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Dems not laughing at joke bill
This is an archived article that was published on sltrib.com in 2012, and information in the article may be outdated. It is provided only for personal research purposes and may not be reprinted.

Democrats aren't laughing at a joke bill filed by a Republican — who, ironically, did it to try, like Democrats, to force Republicans to hold open caucus meetings.

But Rep. Kraig Powell, R-Heber City, used an unorthodox strategy to gain attention to his push for open caucuses: He introduced HB226 as a joke. It would allow local governments to close their meetings anytime they feel that "conducting the discussion in a closed meeting is preferable." He contends that is what the Legislature can do with closed party caucuses.

Utah Democratic Chairman Jim Dabakis did not thank Powell for seeking open caucuses. Instead, he held a Capitol press conference Wednesday to attack him.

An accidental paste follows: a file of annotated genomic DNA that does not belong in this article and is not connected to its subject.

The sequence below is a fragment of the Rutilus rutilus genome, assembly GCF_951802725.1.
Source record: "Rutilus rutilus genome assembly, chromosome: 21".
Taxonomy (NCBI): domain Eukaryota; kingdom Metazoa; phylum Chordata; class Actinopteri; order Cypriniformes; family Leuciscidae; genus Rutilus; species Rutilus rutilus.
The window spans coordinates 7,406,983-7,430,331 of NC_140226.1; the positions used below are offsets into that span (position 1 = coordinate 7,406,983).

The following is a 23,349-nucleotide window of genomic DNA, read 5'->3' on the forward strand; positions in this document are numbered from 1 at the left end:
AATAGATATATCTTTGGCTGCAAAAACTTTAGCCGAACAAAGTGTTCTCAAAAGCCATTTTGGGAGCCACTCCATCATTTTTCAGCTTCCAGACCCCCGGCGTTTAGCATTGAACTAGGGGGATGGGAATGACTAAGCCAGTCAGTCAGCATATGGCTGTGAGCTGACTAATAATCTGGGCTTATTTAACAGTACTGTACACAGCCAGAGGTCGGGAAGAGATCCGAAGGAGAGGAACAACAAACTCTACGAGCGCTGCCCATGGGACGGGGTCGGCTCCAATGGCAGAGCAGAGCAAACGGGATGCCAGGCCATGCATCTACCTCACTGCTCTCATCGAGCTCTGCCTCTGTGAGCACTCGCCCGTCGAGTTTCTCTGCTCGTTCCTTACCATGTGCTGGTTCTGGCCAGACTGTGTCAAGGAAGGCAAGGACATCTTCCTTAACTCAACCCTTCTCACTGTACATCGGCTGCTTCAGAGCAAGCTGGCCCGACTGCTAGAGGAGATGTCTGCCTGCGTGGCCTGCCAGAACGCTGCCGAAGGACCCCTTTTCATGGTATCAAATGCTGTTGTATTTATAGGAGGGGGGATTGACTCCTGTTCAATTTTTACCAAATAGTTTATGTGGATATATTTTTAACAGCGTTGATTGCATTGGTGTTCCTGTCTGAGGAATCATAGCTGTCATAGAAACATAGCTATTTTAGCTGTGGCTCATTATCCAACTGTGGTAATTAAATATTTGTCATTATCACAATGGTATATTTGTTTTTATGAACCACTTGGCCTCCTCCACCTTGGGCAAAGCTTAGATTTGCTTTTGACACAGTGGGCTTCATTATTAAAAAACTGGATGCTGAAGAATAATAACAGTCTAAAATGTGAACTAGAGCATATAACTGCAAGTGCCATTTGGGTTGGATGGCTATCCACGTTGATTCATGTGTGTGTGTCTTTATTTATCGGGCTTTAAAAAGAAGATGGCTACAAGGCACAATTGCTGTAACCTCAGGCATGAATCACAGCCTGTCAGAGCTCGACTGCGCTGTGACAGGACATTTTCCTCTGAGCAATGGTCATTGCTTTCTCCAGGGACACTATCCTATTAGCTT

"We at the Democratic Party think there is a time for frivolity and fun but not when it comes to introducing bills. It's an expensive process," he said. "In the future if he wants to send a message bill … he can speak to his Republicans colleagues at our Democratic podium" instead of wasting taxpayer money introducing a bill.

Powell said he doesn't take lightly writing a bill that he has no intention of passing, but did it to make a point. He said he wrote the bill himself, and figures it took staff "less than 10 minutes" to put it in final form for introduction.

But Dabakis complains that GOP leaders say legislative attorneys are so busy writing bills that it is delaying filling a Democratic open-records request for communications between GOP lawmakers about redistricting — which Democrats figure will show they used partisan data to draw new congressional boundaries in ways to give Republicans big advantages.

"They say they have no time to respond" to the Democrats' request, Dabakis complained. "But they respond immediately to the joke bill request of Representative Kraig Powell."

Open meetings • Democrats and Republican lawmaker push for open meetings, but in different ways.
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